The Thirteenth Regiment





The World War has shown clearly that all peoples are not alike, that

they do not think alike, that they do not feel in the same way about

the great things of life and death, and that they do not live alike.

England felt very differently from Germany about invading a state whose

neutrality both nations had guaranteed.



The difference is largely due to education in the home, the church, and

the school; but it is also the result of heredity. Races seem to

differ naturally in regard to these things. The Germans have always

been cruel, hard, and unmerciful, while the French are tender and

inclined to be too easy, even with wrongdoers. The Slav is dreamy,

musical, and poetic, while the Bulgarians seek to gain their ends by

deceit and brute force. In thinking of the nations and the peoples of

the Balkan peninsula, we must be sure to distinguish clearly between

them, for they are not at all alike.



Only at the beginning and at the end of the World War have we heard

much of Serbia. At the beginning, two Serbians, who were, however,

Austrian subjects, assassinated the Crown Prince of Austria, Archduke

Franz Ferdinand, and his wife, on June 28, 1914, at Sarajevo, the

capital of Bosnia, an Austrian province. Whether the war had been

already planned or not, this assassination was used as a reason for

Austria's attack upon Serbia.



General Putnik, a great commander, was put in charge of the Serbian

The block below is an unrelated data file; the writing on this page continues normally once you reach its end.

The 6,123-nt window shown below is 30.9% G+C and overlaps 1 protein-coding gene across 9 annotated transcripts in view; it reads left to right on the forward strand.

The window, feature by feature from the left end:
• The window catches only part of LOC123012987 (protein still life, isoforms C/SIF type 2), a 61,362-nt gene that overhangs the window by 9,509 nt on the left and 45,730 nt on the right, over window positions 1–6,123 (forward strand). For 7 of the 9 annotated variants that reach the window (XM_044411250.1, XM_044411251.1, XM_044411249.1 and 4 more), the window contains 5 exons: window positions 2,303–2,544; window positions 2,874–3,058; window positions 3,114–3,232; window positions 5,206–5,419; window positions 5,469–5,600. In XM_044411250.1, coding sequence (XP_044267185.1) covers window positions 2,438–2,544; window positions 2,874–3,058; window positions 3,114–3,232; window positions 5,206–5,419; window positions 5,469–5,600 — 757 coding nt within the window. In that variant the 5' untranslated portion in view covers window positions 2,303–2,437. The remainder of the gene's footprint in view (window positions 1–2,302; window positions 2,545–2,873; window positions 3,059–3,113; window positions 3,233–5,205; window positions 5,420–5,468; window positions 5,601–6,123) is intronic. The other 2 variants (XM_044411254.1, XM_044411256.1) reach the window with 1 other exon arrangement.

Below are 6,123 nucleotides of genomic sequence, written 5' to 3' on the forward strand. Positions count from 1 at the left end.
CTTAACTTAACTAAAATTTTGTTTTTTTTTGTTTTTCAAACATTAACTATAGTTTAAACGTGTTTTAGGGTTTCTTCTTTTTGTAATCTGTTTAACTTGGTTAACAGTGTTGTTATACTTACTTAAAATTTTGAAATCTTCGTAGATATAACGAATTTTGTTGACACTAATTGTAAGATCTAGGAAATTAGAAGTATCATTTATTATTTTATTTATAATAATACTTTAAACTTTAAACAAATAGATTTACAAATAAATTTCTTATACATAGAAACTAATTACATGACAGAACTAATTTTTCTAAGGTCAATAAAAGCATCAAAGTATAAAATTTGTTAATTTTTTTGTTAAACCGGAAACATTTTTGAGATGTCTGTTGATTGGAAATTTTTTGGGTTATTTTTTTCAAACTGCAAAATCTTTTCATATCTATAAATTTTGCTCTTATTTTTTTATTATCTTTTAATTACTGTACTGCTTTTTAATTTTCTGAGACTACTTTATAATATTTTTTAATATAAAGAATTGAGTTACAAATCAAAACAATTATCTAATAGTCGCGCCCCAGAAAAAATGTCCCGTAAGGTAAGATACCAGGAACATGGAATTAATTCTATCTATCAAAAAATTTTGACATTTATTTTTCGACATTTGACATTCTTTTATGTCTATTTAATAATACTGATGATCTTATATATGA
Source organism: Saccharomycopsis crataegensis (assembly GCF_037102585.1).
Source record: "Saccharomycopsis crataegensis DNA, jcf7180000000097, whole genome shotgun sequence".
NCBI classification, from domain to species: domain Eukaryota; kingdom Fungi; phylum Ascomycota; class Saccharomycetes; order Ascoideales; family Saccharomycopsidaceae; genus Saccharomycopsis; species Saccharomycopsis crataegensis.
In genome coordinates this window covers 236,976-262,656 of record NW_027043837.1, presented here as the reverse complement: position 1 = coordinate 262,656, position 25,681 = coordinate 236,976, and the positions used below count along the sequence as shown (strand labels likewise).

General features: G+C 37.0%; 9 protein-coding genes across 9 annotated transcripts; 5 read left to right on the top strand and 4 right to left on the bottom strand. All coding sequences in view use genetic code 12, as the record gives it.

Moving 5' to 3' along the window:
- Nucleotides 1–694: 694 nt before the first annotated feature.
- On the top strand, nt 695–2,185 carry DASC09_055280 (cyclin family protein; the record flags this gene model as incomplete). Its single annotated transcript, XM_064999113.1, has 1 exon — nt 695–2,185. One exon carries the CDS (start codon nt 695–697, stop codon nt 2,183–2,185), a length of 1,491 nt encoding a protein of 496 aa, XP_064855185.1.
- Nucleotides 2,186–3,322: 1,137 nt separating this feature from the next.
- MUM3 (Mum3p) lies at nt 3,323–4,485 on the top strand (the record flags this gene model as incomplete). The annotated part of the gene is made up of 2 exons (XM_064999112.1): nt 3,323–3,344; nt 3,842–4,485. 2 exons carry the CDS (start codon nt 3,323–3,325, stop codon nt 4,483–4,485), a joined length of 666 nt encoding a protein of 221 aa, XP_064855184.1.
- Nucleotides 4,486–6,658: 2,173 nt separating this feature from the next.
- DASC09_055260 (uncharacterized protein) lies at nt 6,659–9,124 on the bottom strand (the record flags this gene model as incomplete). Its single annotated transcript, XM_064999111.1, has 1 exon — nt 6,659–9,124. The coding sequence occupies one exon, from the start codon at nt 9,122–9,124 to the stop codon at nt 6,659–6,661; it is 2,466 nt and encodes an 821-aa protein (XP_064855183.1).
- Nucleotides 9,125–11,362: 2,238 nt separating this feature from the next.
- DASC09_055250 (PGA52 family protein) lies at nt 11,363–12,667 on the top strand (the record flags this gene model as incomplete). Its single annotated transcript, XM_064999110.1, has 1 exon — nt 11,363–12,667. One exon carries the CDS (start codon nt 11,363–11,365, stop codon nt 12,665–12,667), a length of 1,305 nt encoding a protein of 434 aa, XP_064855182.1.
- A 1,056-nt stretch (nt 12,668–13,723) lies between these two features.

troops. As General Joffre did in France, he retired before the greatly

superior numbers of the enemy, until he was in a position to

counterattack and win a victory. Joffre was thus able to save his

country from being entirely devastated and defeated, but General Putnik

was not. Instead the Serbian army disappeared as a determining force,

until near the end of the war when it helped to bring Bulgaria to her

knees.



The Serbians sing as they go into battle, for, as has been said, they

are an imaginative and a musical people. The heroes of today are

blended in their visions with the Serbian heroes of ancient days, and

their battle songs are of them both, or first of one and then of the

other.



As they went into their last victorious battles in 1918 against the

brutal and lying Bulgarians, they sang a sad but spirited song, the

words of which may be translated into English as follows:--



Colonel Batsicht, the Austrians are a thousand to one, but what does

it matter? You are only one, yourself, but you are Colonel Batsicht!

Were the Austrians as many as the leaves in the forests and their rush

to attack more violent than the flood of the Vardar in the spring time,

you would even then be their equal, Colonel Batsicht!





And the marvelous thing about the words of this wonderful battle song

is that they are true, and that one man fighting for the right with the

spirit and devotion of Colonel Batsicht is always the equal of

thousands seeking to establish the wrong. In all the history of the

world, nothing has proved this so fully and so clearly as the story of

Belgium in the World War. Standing like one man against thousands, she

saved the world and herself.



Colonel Batsicht was in command of the Thirteenth Regiment of Infantry

in the Serbian army at the opening of the war in 1914. When the

Austrians attacked in force, General Putnik decided upon a general

retirement to save his armies.



On the evening of the 27th of November, 1914, while this retirement was

being carried out, the commanding general sent the following orders to

Colonel Batsicht, If possible, hold your ground for twenty-four hours.

If necessary, sacrifice your regiment to save the Serbian army.



Colonel Batsicht sent back word to the commanding general, I have your

orders and they will be carried out. Then he set about preparing to

defend the heights which his regiment was holding.



At seven o'clock the next morning, sixteen battalions of Austrian